Pure: The Most Realistic Dystopian I’ve Read

Pure is written by Julianna Baggott. It was published in 2012 by Grand Central Publishing. Baggott’s website can be found here.

Summary/Blurb:

“Pressia barely remembers the Detonations or much about life during the Before. In her sleeping cabinet behind the rubble of an old barbershop where she lives with her grandfather, she thinks about what is lost—how the world went from amusement parks, movie theaters, birthday parties, fathers and mothers…to ash and dust, scars, permanent burns, and fused, damaged bodies. And now, at an age when everyone is required to turn themselves over to the militia to either be trained as solders or, if they are too damaged and weak, to be used as live targets, Pressia can no longer pretend to be small. Pressia is on the run.

There are those who escaped the apocalypse unmarked. Pures. They are tucked safely inside the Dome that protects their healthy, superior bodies. Yet Partridge, whose father is one of the most influential men in the Dome, feels isolated and lonely. Different. He thinks about loss—maybe just because his family is broken; his father is emotionally distant; his brother killed himself; and his mother never made it inside their shelter. Or maybe it’s his claustrophobia: his feeling that this home has become a swaddling of intensely rigid order. So when a slipped phrase suggests his mother might still be alive, Partridge risks his lie to leave the Dome to find her.”

~Inside Flap

What I Liked:

Technically speaking, this book is very well-written and incredibly thought-out, from the world to the plot elements to the characterization. I loved the little reveals scattered throughout and the path Baggott decides to take her characters. I thought from the summary that it would be one of those “Two people from opposing groups meet and fall in love, blah blah blah” but Baggott doesn’t go that route. Pressia and Partridge don’t fall in love, which is incredibly refreshing even though the route Baggott goes with them isn’t exactly that original, either.

I also enjoyed watching Pressia’s growth, from her hiding her hand to openly showing it. Although YA tends to hit you over the head with things like that, rather than subtly interweaving it, I thought Baggott dealt with it more subtly than most.

This book is definitely not for the faint of stomach; there are numerous parts and descriptions that left me feeling squeamish and the results of the Detonations themselves are disturbing to picture. This book definitely doesn’t water down or numb the realities of nuclear warfare (Baggott is definitely basing this world after Hiroshima and Nagasaki), and the results are that this book feels like a post-apocalyptic world even more so than most dystopians. Most dystopians have a quasi-fantasy, alternate reality feel, but not this one. This one just feels real.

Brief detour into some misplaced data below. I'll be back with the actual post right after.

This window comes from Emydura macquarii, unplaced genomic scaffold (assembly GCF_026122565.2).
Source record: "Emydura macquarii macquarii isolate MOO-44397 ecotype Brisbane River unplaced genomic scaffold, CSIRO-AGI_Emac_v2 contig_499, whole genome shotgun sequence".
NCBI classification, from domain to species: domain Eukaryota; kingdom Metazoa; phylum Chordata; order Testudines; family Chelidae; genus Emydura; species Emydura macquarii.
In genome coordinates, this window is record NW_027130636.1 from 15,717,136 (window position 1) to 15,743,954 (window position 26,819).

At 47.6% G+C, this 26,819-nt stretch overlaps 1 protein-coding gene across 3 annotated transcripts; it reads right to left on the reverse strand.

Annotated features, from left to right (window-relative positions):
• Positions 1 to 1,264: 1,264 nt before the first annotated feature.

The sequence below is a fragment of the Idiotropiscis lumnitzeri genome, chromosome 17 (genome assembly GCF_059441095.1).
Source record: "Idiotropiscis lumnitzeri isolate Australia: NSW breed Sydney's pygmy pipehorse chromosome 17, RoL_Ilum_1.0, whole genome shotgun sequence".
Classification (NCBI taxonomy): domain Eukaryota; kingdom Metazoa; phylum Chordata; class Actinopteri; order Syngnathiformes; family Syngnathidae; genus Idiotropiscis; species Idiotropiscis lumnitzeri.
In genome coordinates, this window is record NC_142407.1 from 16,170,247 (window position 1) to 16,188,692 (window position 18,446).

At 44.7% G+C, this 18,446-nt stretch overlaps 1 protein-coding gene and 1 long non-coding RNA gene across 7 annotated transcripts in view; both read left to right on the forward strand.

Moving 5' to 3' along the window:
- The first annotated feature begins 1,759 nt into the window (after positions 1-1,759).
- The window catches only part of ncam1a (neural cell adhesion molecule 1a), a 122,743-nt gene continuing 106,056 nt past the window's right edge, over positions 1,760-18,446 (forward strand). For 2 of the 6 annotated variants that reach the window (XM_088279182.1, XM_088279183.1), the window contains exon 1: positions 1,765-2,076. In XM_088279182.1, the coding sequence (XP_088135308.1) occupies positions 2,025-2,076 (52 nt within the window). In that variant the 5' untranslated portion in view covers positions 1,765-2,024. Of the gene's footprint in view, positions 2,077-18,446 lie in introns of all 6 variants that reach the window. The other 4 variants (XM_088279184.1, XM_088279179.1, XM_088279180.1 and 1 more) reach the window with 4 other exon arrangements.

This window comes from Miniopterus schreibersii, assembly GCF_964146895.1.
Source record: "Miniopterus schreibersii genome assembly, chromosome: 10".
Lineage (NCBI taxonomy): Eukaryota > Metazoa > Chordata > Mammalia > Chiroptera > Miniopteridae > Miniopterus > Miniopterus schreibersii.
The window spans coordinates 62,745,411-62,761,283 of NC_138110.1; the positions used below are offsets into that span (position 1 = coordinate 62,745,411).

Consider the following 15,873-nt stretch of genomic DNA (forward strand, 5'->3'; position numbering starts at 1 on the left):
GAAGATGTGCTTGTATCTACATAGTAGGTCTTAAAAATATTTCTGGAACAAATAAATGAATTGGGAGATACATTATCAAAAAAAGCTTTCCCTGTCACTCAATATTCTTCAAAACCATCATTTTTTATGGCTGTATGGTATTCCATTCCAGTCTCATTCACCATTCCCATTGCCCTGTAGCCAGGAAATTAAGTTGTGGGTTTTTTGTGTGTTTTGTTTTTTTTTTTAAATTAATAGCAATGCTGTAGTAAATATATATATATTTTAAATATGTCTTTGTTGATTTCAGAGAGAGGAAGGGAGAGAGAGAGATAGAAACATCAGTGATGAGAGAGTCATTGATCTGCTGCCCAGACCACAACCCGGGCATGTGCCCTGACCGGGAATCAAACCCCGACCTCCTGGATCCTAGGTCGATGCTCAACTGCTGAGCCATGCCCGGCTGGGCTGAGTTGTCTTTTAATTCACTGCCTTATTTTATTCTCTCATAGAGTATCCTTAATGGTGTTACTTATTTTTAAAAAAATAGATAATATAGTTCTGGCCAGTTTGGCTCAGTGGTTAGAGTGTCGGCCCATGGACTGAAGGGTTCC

What I Didn’t Like:

The tense was very difficult to get used to; third person present tense is hard for me to read. As a result, it took me a while to get into the book.

I’m a bit confused as to what exactly happened to Sedge. I don’t think Baggott explained very well how that worked (I know I’m being vague, but I want to avoid spoilers since this book is built around little plot reveals).

Is there some point to Pressia and Partridge’s romances? I felt like Baggott just put those in there to pair them off with people since they aren’t actually paired with each other. There doesn’t have to be romance in every YA book.

Rating: 4/5

Recommended Age Range: 16+

Warnings: Swearing, disturbing and graphic images, violence

Genre: Dystopian, Science Fiction, Young Adult

Pressia

Passages/Quotes:

It’s darker in the ducts than he expected, and louder. The system is on, vibrating manically. He crawls as fast as he can. He has to make it to the first set of filters by the time the system stops. At that point, he’ll have only three minutes and forty-two seconds of downtime to make it through the first filter, the tunnels and the rows of fans, and at the end of that, the second barrier of filters. He’ll have to cut his way out into the world. That is, if he’s made it in time and the blades haven’t chopped him to death by then.
~Baggott 78-79

Pressia turns to El Capitan. “Why did you show me this?”

El Capitan stands up, stares at his boots. “Ingership sent your emergency orders.”

“Who is Ingership exactly?”

El Capitan gives a grunting laugh. “He’s the man with the plan.” He squints at Pressia. “I never got orders like this before—to take some runt and send ‘em up to officer, just like that. And a girl at that. Ingership wants to meet you—in person. And then there are these creatures, coming around. It has something to do with you,” he says accusingly.

“But I don’t know how it could have something to do with me. I’m nothing. A wretch, like everybody else.”

“You know something. You have something. They need you somehow.”

~Baggott 207

Overall Review:

I had a few small issues with Pure; I’m a bit confused on some of the plot details, and the pairing off of Partridge and Pressia doesn’t feel authentic to me, but overall I thought the world, the writing (minus the tense used), and most of the characterization was great. I’m not sure where the series is headed in terms of plot, but Pure had that hook that has me wanting to read more.

You can buy this here: Pure (The Pure Trilogy)

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One thought on “Pure: The Most Realistic Dystopian I’ve Read

  1. Pingback: Fuse: O El Capitan, My El Capitan | Leaf's Reviews

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